That certainly fits with my impression. Everyone from the director of the pre-school my kids attended, to other parents I know, to teachers I happened to run into, to local business owners and other neighborhood figures were involved. All sorts of people dedicated untold hours to knocking on doors, phone banking and stuffing envelopes.
At the same time, with the state primaries not being until September, much of that energy and dynamism has now fed back into the other campaigns. While most of the socialists in the campaign have moved on to work on DSA member Julia Salazar’s fight for a state senate seat in Brooklyn, many others have now turned to the other local primaries, and some are even making active plans to run for office themselves.
All these challenger campaigns have gotten a major boost from Ocasio-Cortez’s win and her ongoing support and appearances for those campaigns.
I think all of this is a sign of a growing radicalization and politicization of broader layers of people, but it comes with contradictions.
It seems inevitable that many people would first look to the electoral realm as the main arena to express their politics in any kind of ongoing, organized way. It’s also inevitable that this would begin within the confines of the two-party system and people wanting to “retake” the Democratic Party.
But this raises all sorts of questions that still need to be answered: Can the Democratic Party be taken over and be a force for a more just and humane society? How are we going to win things like universal health care and abolishing ICE?
These and many others are questions that are being raised on a mass scale. For me, this is all the more reason why we need to maintain and articulate an understanding of the history of the Democratic Party as the “graveyard of social movements”—as a party that, since the 1930s, has excelled at absorbing social movements and containing them within a capitalist framework.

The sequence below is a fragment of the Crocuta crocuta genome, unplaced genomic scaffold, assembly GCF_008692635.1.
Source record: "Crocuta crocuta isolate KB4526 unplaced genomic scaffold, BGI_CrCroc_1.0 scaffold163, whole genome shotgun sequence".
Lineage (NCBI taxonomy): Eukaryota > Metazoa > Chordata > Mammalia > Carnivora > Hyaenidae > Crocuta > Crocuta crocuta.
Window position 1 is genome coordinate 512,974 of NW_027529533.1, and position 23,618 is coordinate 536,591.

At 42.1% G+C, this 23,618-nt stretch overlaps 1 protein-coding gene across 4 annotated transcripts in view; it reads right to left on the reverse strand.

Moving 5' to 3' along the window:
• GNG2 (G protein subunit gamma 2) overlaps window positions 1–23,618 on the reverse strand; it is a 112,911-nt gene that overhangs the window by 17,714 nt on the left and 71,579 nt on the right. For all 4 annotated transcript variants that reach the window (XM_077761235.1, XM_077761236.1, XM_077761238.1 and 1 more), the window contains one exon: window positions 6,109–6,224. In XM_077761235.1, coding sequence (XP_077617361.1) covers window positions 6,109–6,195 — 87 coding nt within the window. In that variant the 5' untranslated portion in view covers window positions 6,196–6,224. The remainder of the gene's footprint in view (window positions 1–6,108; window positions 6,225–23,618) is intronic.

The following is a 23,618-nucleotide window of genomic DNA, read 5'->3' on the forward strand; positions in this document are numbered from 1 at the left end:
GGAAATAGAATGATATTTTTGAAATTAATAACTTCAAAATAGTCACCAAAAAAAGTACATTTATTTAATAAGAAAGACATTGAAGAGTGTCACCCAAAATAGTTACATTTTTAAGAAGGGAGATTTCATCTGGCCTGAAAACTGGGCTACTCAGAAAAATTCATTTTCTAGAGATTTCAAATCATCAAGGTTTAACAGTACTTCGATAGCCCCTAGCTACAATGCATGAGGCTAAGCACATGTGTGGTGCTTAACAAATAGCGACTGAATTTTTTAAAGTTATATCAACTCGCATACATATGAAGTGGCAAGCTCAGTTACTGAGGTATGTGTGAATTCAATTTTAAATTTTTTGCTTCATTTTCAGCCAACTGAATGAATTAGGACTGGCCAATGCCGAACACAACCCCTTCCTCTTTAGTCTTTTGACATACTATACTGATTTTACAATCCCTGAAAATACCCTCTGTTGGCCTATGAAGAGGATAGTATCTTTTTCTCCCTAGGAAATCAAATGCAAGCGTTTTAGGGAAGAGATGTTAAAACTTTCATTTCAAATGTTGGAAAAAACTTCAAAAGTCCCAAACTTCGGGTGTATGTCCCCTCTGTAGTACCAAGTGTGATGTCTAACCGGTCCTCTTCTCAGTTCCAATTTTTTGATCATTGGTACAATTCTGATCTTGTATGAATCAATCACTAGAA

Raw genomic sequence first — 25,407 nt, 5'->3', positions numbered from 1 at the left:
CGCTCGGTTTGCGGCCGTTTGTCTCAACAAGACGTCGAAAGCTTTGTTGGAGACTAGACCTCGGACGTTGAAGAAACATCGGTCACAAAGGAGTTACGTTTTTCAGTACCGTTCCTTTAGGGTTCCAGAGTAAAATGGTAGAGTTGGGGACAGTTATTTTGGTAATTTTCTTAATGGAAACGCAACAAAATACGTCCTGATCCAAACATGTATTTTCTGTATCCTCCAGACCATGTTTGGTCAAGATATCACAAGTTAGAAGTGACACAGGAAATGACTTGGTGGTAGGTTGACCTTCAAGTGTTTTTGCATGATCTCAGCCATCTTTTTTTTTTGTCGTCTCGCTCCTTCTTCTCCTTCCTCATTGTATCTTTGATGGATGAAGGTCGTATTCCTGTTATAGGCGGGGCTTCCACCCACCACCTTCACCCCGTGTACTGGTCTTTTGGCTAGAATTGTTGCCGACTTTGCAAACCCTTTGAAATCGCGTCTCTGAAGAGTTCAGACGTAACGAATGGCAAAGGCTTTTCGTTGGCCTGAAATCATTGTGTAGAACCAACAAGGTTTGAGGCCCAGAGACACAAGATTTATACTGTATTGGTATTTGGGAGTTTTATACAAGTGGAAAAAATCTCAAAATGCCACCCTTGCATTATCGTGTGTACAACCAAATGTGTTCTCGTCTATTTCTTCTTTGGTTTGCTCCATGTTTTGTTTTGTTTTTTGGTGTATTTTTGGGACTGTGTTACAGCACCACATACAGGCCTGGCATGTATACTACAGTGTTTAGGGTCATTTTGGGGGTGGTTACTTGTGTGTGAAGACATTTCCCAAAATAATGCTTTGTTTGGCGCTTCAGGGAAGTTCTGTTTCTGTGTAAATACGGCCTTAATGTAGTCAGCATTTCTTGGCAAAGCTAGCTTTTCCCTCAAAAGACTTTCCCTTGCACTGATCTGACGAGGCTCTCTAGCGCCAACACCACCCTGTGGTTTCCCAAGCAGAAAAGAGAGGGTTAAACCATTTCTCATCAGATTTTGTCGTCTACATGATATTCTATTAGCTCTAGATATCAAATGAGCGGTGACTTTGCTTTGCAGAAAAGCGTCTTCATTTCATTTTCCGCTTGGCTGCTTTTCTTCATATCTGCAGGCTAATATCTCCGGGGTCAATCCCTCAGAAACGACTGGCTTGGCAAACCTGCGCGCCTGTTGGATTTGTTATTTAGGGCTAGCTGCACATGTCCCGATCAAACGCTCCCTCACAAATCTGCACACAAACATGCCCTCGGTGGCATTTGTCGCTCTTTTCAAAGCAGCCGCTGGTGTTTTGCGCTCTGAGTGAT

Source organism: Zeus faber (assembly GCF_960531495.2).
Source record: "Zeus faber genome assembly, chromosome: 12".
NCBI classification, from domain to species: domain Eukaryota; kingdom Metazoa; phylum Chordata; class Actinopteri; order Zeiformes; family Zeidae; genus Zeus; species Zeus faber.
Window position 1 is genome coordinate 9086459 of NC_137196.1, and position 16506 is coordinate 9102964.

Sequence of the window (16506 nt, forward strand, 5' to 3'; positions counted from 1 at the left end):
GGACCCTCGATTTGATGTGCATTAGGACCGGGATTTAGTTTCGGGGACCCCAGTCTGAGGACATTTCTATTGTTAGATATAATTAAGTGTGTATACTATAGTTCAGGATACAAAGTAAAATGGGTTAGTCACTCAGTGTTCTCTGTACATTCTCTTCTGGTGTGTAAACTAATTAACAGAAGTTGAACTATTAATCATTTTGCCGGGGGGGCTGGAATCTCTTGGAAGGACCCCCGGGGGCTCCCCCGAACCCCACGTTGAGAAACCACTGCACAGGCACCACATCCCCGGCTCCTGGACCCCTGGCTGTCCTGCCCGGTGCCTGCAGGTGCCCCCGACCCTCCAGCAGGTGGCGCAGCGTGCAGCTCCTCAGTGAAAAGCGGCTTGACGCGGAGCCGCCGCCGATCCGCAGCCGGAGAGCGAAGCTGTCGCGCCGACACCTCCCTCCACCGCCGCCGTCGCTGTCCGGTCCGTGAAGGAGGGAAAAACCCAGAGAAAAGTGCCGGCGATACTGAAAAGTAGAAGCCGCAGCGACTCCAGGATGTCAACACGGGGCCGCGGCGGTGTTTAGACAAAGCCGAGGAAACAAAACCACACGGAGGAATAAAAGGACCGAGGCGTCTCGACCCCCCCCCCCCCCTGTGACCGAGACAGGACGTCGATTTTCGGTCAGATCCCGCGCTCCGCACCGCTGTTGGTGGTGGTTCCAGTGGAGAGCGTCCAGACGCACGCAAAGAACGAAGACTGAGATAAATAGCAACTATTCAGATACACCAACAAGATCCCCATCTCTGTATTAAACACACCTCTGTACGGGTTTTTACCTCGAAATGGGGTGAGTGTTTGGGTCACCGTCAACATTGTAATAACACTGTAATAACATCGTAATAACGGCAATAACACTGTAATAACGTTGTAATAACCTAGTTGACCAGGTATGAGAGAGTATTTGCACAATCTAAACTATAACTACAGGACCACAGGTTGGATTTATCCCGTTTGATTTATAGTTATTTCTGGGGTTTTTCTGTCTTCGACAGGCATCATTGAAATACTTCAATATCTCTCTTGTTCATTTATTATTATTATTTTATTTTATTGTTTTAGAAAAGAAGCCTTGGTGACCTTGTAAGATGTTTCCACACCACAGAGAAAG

This is why we need to continue to argue for independent politics and a movement that doesn’t rely on the ballot box, but our power in the streets and workplaces to fight for socialism.
In fact, these arguments are more important, not less so, as people begin to navigate this terrain. They need to be posed in a non-sectarian and honest way that seeks to unite with people in struggle and convince them over time.
But they need to be made openly and confidently in a way that I think precludes endorsing and campaigning for candidates on Democratic Party ballot lines.
To me, that is not “abstaining” from struggle, but figuring out how to engage politically. It’s challenging to figure out how to relate to the movement around a political campaign that we don’t endorse, but we have to figure it out.
I think the nature of Ocasio-Cortez’s campaign potentially gives space for that engagement.
One of the most important things that distinguishes her campaign and election from other, non-socialist progressive challengers is the centering of movements and struggle in the fight for a better world. The only way to advance the positions on her platform is for movements in the street to grow and continue to shift the debate to the left.
This is the ground on which I think revolutionary socialists can most effectively engage. The reality is that the movements on the ground are still way too underdeveloped and episodic, but there is an opportunity now to push them forward in a qualitative way.
Imagine if Ocasio-Cortez called huge town hall meetings to develop a people’s platform that she brought to Congress. We’d want to be involved with that. If she is able to use her platform to promote specific movements and demands, whether that’s returning all the refugee kids being house in New York to their parents, or it’s against a particular deportation, or it’s against the targeting of BDS activists, we would want to be involved in that.
When she gets attacked from the right and/or red-baited in the general election, we have to figure out how to be part of defending her.
I’ll end by saying that my impression is that these debates on the utility of running on Democratic Party ballots lines are not unwelcome or alien to the socialists who have been involved in this campaign. And in all these debates and discussions, we should continue to keep our sights on the day that we have an independent, working-class movement based in class struggle with its own mass organizations and political parties.